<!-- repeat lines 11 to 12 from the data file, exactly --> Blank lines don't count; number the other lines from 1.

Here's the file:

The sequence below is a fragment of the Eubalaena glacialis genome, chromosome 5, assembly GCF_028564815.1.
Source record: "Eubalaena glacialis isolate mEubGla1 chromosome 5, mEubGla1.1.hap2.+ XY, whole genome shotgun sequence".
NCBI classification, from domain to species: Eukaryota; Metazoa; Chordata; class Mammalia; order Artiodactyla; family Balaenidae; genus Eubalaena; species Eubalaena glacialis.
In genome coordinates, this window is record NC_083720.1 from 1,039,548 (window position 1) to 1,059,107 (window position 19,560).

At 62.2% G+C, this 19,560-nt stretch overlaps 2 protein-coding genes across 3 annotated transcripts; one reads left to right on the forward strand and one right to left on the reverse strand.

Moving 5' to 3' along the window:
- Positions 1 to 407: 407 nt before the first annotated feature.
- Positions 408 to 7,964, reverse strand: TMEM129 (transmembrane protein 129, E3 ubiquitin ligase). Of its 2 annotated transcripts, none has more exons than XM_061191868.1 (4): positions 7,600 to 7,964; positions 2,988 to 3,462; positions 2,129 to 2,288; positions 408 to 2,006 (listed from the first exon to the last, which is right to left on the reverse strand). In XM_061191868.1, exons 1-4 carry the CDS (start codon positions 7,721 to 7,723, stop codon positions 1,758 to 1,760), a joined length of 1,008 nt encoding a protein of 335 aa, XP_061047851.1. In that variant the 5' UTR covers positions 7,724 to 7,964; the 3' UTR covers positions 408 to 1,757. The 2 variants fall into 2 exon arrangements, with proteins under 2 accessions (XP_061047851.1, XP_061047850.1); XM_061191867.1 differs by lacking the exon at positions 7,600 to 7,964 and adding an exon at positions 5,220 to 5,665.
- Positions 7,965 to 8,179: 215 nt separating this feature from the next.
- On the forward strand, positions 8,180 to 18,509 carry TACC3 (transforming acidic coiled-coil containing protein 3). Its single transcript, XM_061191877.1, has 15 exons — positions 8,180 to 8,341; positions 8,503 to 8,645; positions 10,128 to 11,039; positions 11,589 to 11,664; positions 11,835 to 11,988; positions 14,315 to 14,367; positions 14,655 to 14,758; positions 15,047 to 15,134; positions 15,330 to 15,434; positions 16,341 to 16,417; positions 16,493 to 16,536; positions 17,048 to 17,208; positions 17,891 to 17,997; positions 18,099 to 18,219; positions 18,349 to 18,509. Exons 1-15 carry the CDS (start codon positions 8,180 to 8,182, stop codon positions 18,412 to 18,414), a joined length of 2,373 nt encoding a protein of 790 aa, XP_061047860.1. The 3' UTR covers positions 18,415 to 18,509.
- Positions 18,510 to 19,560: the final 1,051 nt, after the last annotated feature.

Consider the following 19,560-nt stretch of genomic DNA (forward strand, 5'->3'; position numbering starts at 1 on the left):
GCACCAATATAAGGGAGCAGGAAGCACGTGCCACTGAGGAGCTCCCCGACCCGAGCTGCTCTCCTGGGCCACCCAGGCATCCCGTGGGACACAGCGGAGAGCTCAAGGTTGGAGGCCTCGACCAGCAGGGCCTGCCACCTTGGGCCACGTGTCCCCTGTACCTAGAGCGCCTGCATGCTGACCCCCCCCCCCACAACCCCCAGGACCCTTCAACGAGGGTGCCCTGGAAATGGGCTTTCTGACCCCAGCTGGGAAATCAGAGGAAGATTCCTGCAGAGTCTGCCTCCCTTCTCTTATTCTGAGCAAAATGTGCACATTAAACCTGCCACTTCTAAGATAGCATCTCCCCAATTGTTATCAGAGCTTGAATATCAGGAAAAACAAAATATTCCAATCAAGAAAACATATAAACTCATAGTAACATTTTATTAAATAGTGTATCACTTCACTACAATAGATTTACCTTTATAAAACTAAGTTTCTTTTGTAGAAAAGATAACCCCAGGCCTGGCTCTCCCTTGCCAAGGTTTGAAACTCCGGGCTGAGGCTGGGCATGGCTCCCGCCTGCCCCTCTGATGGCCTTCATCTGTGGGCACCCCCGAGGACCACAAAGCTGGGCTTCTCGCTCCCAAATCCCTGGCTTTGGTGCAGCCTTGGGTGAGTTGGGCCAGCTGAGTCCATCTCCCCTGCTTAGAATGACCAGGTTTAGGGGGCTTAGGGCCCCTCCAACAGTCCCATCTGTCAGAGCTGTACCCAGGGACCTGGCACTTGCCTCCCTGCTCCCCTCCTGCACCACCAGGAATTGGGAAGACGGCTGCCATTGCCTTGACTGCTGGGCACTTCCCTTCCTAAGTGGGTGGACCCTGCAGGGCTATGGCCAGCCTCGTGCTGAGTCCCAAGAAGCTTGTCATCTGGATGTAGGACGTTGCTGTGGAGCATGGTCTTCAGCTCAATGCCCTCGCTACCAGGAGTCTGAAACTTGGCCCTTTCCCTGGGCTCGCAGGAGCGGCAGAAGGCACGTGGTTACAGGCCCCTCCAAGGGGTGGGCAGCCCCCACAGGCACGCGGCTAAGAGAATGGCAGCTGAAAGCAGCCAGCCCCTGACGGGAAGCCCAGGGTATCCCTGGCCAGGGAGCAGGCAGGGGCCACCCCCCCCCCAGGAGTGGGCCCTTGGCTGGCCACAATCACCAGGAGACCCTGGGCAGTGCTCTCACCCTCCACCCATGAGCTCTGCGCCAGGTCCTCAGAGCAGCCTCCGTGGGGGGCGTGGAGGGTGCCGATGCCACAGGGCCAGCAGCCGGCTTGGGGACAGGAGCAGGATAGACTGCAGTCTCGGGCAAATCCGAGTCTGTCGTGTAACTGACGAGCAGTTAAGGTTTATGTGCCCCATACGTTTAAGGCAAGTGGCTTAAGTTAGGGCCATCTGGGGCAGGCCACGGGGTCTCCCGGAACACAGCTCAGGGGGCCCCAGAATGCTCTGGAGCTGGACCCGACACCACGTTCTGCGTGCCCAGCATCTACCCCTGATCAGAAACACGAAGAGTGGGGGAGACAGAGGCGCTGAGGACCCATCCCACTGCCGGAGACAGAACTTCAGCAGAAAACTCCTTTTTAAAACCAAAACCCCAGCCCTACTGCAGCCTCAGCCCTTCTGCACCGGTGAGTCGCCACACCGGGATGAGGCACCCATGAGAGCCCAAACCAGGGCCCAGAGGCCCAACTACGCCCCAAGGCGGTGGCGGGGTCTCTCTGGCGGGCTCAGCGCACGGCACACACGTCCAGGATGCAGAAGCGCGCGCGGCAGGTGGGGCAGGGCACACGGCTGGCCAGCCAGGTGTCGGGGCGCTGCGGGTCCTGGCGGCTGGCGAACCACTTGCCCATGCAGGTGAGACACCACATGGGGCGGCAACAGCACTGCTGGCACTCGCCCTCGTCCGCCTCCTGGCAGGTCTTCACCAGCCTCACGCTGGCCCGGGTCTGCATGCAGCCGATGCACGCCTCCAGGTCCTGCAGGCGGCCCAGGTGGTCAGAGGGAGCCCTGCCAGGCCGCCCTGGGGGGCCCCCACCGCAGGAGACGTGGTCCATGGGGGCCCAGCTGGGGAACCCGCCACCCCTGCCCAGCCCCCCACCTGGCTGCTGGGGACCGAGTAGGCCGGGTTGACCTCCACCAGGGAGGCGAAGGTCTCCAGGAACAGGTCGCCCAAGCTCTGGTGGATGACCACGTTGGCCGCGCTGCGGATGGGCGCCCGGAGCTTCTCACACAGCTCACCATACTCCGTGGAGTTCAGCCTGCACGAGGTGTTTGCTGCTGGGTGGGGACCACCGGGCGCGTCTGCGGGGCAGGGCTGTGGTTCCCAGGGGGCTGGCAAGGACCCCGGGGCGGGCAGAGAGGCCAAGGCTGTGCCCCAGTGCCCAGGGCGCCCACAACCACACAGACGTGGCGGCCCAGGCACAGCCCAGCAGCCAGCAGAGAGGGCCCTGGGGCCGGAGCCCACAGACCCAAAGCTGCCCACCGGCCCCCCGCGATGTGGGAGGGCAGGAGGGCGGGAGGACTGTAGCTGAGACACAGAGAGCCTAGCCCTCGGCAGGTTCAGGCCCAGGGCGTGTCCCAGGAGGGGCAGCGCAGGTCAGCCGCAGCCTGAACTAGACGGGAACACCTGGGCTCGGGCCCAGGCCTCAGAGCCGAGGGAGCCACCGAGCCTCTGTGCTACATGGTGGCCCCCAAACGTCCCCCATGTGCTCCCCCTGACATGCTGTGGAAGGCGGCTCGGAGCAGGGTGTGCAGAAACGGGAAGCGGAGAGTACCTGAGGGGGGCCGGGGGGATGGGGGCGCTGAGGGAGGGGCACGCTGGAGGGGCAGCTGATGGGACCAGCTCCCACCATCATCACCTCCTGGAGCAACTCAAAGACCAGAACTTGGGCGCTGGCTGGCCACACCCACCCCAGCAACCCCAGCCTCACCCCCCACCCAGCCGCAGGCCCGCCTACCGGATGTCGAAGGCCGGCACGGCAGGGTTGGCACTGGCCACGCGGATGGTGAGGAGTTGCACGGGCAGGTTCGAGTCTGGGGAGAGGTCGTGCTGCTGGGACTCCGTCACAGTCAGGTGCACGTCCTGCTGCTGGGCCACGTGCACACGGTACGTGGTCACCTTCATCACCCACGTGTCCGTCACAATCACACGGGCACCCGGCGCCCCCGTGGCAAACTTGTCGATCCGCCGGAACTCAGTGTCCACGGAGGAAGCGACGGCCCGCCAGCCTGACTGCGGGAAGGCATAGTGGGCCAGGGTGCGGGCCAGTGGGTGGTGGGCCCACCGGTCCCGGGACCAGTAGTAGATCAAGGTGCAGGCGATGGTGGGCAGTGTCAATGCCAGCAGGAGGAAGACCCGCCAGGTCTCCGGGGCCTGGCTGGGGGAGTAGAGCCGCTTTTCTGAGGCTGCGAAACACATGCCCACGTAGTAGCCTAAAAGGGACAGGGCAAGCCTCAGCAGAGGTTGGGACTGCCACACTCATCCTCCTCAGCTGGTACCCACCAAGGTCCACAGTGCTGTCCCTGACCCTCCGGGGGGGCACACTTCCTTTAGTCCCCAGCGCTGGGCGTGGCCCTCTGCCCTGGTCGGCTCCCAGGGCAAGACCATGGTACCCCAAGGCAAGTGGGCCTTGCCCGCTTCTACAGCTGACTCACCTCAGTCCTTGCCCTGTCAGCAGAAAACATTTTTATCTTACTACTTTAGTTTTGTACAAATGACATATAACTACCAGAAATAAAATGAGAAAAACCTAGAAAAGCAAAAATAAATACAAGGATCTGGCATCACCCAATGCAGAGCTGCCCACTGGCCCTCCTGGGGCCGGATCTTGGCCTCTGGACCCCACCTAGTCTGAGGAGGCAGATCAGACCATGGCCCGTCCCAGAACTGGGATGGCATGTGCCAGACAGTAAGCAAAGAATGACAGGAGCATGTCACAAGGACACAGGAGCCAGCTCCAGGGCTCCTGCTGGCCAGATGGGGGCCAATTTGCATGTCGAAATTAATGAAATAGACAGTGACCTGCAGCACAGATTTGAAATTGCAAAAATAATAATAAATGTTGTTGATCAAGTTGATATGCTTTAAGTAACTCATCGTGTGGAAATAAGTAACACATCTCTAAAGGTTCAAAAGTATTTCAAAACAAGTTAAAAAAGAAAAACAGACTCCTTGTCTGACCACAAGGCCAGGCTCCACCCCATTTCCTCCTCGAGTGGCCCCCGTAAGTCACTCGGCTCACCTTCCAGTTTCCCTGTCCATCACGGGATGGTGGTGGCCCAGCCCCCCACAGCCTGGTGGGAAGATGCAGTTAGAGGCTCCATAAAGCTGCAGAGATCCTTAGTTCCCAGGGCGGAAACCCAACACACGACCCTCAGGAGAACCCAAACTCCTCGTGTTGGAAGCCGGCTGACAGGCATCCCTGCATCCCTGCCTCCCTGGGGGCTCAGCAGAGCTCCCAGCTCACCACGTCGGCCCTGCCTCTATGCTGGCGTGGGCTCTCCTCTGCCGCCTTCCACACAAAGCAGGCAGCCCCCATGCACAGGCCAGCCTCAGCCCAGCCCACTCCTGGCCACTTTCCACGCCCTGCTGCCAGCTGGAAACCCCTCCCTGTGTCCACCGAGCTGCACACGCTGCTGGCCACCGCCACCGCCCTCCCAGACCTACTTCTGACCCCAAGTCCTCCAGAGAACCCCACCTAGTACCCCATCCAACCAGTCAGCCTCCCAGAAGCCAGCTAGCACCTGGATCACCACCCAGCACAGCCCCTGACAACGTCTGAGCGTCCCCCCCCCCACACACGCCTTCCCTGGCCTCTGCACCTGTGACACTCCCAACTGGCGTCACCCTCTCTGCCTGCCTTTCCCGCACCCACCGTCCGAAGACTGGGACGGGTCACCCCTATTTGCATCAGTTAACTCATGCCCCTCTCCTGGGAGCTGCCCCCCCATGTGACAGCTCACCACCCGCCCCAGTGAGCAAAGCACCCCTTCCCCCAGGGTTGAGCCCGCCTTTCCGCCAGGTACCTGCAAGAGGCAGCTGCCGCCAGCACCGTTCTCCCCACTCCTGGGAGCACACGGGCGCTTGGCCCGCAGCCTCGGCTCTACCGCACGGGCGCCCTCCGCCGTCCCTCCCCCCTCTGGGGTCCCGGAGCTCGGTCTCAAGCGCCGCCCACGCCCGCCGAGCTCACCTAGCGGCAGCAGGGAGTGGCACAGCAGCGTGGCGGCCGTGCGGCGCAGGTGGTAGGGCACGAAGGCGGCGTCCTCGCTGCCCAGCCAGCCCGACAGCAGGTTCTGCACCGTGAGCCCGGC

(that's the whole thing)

- Positions 18,510 to 19,560: the final 1,051 nt, after the last annotated feature.

Consider the following 19,560-nt stretch of genomic DNA (forward strand, 5'->3'; position numbering starts at 1 on the left):